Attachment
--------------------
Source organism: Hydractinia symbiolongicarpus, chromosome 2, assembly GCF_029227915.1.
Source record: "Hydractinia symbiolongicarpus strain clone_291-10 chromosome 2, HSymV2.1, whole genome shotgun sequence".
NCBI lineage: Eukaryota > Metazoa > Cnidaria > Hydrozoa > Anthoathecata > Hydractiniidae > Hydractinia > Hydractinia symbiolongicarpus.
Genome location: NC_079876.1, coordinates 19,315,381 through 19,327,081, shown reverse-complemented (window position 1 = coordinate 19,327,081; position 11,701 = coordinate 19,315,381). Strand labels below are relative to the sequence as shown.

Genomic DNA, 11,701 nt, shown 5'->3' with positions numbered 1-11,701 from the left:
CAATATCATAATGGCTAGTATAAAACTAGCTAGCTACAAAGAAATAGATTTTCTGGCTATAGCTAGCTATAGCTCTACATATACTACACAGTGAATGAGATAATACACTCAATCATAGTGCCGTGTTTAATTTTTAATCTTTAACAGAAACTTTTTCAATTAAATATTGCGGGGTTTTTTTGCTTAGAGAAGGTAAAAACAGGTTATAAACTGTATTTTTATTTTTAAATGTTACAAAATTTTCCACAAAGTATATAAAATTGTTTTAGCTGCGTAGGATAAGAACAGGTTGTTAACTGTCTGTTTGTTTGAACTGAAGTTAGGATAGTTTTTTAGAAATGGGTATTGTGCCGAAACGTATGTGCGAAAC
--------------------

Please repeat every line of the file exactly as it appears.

Source organism: Hydractinia symbiolongicarpus, chromosome 2, assembly GCF_029227915.1.
Source record: "Hydractinia symbiolongicarpus strain clone_291-10 chromosome 2, HSymV2.1, whole genome shotgun sequence".
NCBI lineage: Eukaryota > Metazoa > Cnidaria > Hydrozoa > Anthoathecata > Hydractiniidae > Hydractinia > Hydractinia symbiolongicarpus.
Genome location: NC_079876.1, coordinates 19,315,381 through 19,327,081, shown reverse-complemented (window position 1 = coordinate 19,327,081; position 11,701 = coordinate 19,315,381). Strand labels below are relative to the sequence as shown.

Genomic DNA, 11,701 nt, shown 5'->3' with positions numbered 1-11,701 from the left:
CAATATCATAATGGCTAGTATAAAACTAGCTAGCTACAAAGAAATAGATTTTCTGGCTATAGCTAGCTATAGCTCTACATATACTACACAGTGAATGAGATAATACACTCAATCATAGTGCCGTGTTTAATTTTTAATCTTTAACAGAAACTTTTTCAATTAAATATTGCGGGGTTTTTTTGCTTAGAGAAGGTAAAAACAGGTTATAAACTGTATTTTTATTTTTAAATGTTACAAAATTTTCCACAAAGTATATAAAATTGTTTTAGCTGCGTAGGATAAGAACAGGTTGTTAACTGTCTGTTTGTTTGAACTGAAGTTAGGATAGTTTTTTAGAAATGGGTATTGTGCCGAAACGTATGTGCGAAAC